Women who had prenatal and infant/toddler nurse visits at home were less likely to die than women who did not and children whose mothers were visited by nurses were less likely to have died by age 20 from preventable causes.
Since 1990, the authors have been conducting a randomized clinical trial of a program of prenatal and infant/toddler home visits by nurses for very low-income, largely black mothers, having their first child.
The study assigned 1,138 mothers to 1 of 4 treatment groups: treatment 1 (transportation for prenatal care, n=166), treatment 2 (transportation plus developmental screening for infants and toddlers, n=514), treatment 3 (transportation plus prenatal/postnatal home visits, n=230), and treatment 4 (transportation, screening, and prenatal, postpartum, and infant/toddler home visits through age 2 years, n=228). The authors analyzed all cause-mortality in mothers and preventable-cause mortality, including sudden infant death syndrome, unintentional injury and homicide, in children. The study period stretched from 1990 to 2011. The goal of the nurses is to improve maternal and child health by helping to support women's motivations to protect their children and themselves.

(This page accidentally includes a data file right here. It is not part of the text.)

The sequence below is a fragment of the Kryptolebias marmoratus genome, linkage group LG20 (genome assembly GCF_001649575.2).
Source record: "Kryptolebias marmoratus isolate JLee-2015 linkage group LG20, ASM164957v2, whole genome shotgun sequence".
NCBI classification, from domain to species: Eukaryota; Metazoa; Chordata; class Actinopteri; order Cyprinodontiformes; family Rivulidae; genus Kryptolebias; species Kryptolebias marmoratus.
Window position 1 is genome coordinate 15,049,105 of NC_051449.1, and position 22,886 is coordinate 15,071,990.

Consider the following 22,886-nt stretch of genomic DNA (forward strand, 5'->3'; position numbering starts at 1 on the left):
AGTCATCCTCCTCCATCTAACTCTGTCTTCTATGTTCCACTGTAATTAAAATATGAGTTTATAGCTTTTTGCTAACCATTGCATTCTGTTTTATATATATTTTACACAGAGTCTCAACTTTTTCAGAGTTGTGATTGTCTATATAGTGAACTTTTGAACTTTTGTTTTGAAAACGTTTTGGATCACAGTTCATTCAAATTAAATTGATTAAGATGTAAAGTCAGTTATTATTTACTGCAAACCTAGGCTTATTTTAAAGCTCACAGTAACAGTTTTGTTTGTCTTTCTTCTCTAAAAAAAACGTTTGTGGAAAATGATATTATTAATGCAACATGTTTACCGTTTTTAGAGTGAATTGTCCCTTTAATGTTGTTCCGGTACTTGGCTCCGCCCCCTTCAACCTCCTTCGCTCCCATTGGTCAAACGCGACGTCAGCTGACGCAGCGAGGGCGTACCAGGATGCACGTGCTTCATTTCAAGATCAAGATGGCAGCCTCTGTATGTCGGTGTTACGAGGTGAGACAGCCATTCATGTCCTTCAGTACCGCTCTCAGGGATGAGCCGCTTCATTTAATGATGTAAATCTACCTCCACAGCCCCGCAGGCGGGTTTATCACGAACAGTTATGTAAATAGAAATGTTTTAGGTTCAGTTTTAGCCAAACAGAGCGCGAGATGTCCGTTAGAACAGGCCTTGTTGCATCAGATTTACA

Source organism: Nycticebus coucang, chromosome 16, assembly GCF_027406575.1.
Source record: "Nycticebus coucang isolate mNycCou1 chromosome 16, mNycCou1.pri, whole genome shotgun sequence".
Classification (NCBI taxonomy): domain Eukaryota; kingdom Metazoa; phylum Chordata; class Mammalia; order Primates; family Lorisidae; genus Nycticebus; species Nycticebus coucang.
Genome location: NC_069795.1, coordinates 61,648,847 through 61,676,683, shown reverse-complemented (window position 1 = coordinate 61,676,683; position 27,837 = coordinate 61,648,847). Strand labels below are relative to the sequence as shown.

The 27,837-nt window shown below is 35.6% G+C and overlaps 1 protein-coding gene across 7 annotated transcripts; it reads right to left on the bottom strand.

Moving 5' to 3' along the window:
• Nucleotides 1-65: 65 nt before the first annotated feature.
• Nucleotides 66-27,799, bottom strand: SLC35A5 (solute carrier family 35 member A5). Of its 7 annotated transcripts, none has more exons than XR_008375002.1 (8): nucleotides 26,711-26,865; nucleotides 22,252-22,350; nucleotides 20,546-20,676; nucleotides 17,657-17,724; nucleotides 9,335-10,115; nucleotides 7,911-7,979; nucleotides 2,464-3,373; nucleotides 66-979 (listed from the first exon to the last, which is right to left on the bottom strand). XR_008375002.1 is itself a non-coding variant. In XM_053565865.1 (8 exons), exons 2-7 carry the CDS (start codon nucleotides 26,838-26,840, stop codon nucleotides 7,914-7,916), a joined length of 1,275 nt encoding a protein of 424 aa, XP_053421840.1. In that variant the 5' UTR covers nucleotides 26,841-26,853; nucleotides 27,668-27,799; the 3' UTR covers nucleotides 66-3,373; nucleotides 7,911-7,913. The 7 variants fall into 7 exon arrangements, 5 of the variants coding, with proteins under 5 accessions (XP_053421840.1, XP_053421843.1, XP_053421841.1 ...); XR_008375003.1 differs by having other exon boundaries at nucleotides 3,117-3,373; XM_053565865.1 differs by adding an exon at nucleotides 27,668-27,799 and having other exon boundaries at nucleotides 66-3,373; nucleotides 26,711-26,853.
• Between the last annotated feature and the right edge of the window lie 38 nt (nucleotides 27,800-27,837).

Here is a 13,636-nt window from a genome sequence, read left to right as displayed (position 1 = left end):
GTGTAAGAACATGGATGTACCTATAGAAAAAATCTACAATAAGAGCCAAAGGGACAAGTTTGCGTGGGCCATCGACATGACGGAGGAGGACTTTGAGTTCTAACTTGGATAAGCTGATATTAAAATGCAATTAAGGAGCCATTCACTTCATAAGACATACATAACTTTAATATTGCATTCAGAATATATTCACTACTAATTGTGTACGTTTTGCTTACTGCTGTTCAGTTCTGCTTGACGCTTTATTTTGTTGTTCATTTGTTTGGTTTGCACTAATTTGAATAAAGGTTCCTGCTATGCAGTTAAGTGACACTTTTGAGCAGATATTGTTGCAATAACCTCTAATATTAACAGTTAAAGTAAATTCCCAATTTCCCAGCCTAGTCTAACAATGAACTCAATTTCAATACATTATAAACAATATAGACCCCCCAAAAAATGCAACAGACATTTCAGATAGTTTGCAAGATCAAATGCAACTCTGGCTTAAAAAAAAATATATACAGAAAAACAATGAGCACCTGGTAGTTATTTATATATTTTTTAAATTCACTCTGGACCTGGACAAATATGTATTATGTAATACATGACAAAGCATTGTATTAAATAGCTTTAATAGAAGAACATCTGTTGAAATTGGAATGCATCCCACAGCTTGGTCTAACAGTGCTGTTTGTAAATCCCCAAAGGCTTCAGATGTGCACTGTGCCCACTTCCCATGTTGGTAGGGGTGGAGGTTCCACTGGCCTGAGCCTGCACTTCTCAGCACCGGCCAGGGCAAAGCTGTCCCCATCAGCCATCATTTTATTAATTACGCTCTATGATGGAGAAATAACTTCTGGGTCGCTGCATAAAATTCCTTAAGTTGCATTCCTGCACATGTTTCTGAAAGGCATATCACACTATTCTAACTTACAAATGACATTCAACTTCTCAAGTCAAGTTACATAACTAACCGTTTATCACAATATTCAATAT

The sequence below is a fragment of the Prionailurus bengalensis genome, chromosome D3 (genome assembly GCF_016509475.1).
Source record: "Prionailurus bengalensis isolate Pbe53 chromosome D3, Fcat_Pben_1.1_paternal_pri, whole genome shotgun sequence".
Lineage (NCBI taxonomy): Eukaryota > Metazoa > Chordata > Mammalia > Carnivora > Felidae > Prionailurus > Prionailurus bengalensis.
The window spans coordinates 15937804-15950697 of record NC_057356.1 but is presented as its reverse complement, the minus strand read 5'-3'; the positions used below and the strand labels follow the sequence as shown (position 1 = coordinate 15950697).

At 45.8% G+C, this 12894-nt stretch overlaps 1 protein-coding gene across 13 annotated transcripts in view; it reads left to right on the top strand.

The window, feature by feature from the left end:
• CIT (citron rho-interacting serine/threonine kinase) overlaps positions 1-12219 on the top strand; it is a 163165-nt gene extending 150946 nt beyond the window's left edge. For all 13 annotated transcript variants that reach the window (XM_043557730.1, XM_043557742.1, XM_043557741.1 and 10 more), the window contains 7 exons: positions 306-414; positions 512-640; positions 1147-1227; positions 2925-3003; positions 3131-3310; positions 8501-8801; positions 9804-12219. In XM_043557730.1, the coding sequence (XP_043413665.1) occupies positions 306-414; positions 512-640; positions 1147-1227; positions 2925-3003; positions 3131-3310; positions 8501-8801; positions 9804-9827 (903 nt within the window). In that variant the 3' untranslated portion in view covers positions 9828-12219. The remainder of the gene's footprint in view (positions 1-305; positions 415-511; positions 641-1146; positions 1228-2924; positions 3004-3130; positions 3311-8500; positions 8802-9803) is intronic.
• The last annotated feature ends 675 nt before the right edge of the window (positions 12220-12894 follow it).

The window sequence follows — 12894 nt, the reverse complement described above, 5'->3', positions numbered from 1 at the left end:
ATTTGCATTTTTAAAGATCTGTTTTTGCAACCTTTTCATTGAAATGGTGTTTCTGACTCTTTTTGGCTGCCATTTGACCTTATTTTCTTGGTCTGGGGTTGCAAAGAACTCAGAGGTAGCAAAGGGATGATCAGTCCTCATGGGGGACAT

The average 21-year maternal all-cause mortality rate was 3.7 percent in the combined control group (treatments 1 and 2), 0.4 percent in treatment 3, and 2.2 percent in treatment 4. When the children were 20 years of age, the preventable-cause child mortality rate was 1.6 percent in treatment 2 and 0 percent in treatment 4.
These findings should be replicated in well-powered trials with populations at very high levels of familial and neighborhood risk."
The study is published in JAMA Pediatrics.